Windows Confidential

Junction Dysfunction

Raymond Chen

What's with those junctions that don't seem to work? Oh, they work all right- just not the way you think.

Windows Vista and Windows 7 take advantage of a file-system feature known as junctions by including junctions to system directories that have legacy names. When you try to navigate to those folders from Explorer or issuea dir command, however, you just get an Access denied error. Clearly, Microsoft created junctions to provide compatibility with applications that disregarded the MSDN guidance and instead hard-coded paths to various well-known file-system locations. Why, then, don't those junctions work when you attempt to use them?

Actually, they do work for their intended purpose—but the intended purpose wasn’t command-line access or navigation from Explorer. To see how we got into this situation, let's rewind the clock about a decade.

In the early days of Windows NT, as it was called, user profiles resided in the C:\WINNT\Profiles directory. And yes, back then the default name for the Windows directory was WINNT. During the development of Windows 2000, security considerations and feedback from corporate customers prompted the developers of the operating system to move the user profiles directory out of the Windows directory so the latter’s security settings could be tightened.

Before the change, the Windows directory—the most important directory in the system—had this island of insecurity in the middle. People who wanted to apply new, stricter security to the entire directory had to tiptoe around the Profiles subdirectory lest they end up accidentally locking all users out of the system. Moving the profiles out of the Windows directory solved the problem.

Relocating the folder provided an excellent opportunity to rename it to something more descriptive. One of the early choices was Documents & Settings, but the ampersand caused a large number of application-compatibility problems. For example, some programs accidentally interpreted the ampersand as a keyboard-accelerator marker and wound up displaying the directory as Documents _Settings (following the convention, used in menus and dialog boxes, of underlining the accelerator key).

Windows 2000 settled on Documents and Settings, which provided a reasonably descriptive name for the directory but failed to take other factors into account. For one, the embedded space made typing the path more cumbersome because of the constant need to apply quotation marks. Also, the sheer length of the name was an obstacle, especially because it cut into the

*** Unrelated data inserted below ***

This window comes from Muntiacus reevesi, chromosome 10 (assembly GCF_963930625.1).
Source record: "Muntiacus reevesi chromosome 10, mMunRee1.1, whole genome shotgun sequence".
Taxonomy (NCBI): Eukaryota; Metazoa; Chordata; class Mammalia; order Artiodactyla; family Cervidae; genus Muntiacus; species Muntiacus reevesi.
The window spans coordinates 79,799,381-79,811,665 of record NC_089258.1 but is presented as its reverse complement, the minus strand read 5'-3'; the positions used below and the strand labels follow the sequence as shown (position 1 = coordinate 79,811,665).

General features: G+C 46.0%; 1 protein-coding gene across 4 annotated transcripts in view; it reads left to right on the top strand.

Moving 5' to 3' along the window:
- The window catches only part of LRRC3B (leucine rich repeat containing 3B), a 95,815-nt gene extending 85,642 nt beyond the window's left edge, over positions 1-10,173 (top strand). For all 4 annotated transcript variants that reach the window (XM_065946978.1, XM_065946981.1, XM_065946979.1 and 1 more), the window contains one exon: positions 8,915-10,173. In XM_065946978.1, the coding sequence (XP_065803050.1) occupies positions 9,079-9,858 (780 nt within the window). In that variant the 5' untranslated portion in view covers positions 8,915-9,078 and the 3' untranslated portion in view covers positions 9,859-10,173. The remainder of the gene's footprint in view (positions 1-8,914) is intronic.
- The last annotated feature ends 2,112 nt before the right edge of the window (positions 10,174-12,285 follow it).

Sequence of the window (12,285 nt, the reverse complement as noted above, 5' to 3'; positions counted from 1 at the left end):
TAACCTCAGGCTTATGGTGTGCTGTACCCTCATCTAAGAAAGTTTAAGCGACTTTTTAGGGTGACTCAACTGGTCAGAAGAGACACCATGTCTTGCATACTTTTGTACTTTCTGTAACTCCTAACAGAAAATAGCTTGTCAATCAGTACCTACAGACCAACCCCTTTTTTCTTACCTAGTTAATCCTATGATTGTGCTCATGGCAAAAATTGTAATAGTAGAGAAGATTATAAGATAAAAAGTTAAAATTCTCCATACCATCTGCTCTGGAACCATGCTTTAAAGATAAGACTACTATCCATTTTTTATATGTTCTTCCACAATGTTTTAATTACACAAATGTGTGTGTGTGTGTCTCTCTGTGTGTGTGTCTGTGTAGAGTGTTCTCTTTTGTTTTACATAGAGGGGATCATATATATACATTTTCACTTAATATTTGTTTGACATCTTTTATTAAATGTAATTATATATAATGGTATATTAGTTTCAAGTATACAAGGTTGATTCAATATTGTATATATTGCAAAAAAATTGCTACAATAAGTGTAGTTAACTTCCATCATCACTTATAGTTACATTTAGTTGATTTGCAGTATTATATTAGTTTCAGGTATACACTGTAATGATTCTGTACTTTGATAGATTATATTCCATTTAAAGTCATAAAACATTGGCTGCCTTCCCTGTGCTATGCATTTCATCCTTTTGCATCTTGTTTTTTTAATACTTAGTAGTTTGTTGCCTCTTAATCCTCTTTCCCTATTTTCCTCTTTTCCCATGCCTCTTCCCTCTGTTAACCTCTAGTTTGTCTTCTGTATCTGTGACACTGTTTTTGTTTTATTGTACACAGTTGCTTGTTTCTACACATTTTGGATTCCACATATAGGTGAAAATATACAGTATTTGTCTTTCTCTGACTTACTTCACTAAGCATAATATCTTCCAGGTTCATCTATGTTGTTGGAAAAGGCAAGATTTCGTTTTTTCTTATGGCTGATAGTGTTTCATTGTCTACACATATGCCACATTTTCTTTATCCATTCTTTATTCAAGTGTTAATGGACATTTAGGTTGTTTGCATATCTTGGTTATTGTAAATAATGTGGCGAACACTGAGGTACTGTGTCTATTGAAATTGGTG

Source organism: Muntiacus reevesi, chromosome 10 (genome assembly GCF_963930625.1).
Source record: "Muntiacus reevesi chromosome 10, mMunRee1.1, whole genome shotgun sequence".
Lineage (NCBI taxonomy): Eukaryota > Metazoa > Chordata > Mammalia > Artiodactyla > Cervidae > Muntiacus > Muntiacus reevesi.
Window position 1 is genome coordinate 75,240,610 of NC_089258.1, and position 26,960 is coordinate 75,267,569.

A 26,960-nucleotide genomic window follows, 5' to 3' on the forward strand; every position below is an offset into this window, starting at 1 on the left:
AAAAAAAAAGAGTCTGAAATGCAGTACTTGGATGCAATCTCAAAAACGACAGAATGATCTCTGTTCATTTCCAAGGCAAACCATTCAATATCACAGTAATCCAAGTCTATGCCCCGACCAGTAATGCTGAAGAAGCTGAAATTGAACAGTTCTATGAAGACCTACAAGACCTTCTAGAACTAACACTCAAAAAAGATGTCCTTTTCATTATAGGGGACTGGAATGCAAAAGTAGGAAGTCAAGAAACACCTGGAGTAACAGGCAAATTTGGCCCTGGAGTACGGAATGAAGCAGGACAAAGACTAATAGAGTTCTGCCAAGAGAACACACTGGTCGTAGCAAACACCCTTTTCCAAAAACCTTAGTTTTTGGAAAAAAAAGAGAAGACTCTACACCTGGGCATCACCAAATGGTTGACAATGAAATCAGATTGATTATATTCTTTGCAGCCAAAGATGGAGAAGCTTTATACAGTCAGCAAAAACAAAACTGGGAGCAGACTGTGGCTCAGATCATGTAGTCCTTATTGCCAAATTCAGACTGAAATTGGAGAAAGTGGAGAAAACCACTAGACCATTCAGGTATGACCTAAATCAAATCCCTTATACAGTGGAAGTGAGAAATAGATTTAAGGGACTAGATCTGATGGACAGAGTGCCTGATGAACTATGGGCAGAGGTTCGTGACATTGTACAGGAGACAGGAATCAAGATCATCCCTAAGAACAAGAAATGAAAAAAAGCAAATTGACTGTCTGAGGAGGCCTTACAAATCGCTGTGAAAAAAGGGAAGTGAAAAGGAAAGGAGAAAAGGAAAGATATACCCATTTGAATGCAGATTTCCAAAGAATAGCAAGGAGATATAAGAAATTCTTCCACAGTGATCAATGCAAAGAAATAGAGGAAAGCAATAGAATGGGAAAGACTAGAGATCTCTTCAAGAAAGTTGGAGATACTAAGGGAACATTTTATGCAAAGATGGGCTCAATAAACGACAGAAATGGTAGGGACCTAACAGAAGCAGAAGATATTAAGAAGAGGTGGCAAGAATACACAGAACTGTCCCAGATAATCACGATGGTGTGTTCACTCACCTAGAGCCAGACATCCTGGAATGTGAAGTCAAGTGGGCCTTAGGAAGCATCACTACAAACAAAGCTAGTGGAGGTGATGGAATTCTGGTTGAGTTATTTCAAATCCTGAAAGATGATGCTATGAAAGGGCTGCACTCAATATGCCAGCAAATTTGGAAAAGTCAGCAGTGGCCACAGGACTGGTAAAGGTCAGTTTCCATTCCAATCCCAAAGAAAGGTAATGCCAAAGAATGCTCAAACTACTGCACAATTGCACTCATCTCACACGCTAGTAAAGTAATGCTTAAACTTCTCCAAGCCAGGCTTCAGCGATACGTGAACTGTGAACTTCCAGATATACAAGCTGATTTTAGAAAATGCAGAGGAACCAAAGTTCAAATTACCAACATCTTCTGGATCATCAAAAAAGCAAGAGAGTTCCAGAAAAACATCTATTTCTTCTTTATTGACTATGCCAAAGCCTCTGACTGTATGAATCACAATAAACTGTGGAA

limit for Win32 path names. These and other factors prompted the Windows team to reorganize the various system directories yet again in Vista, and the arrangement carries forward into Windows 7.

When the directories moved the second time, Windows left behind junctions to help applications that had hard-coded paths to these directories when they should have used functions such as




(or, if you're a scripting type of person, the


method we saw back in the November 2005 issue).

If an application tries to access the file

C:\Documents and Settings\username\Start Menu\Programs\Internet Explorer.lnk

the junctions installed at

Documents and Settings

and at

Start Menu

will guide the call to the correct new location, which for a local non-roaming profile is now

C:\Users\username\AppData\Roaming\Microsoft\Windows\Start Menu\Programs\Internet Explorer.lnk

Naturally, programmers shouldn't hard-code this new location any more than they should have hard-coded the old one—they should use the appropriate functions for determining the locations of well-known folders.

Of course, a new opportunity can create a new problem: An application that isn’t familiar with junctions may get stuck in an infinite loop when it attempts to perform a recursive directory-tree walk. To prevent this, the compatibility junctions permit directory traversal but explicitly deny List contents permission: If you try to navigate to these folders from Explorer or the command prompt, you’ll get an Access denied error.

The compatibility symbolic links grant enough access to accomplish their goal of providing compatibility for older applications that unwisely chose to hard-code directory names. But they don’t supply enough rope to let these older applications cause themselves serious harm. Blocking List contents also has the pleasant side effect of removing an attractive nuisance for new programmers, who may be tempted to continue the tradition of those older applications. Will this technique work to steer people in the right direction? Only time will tell.


Raymond Chen*, Raymnond's Web site, The Old New Thing, and identically titled book (Addison-Wesley, 2007) deal with Windows history, Win32 programming, and salty soymilk.*

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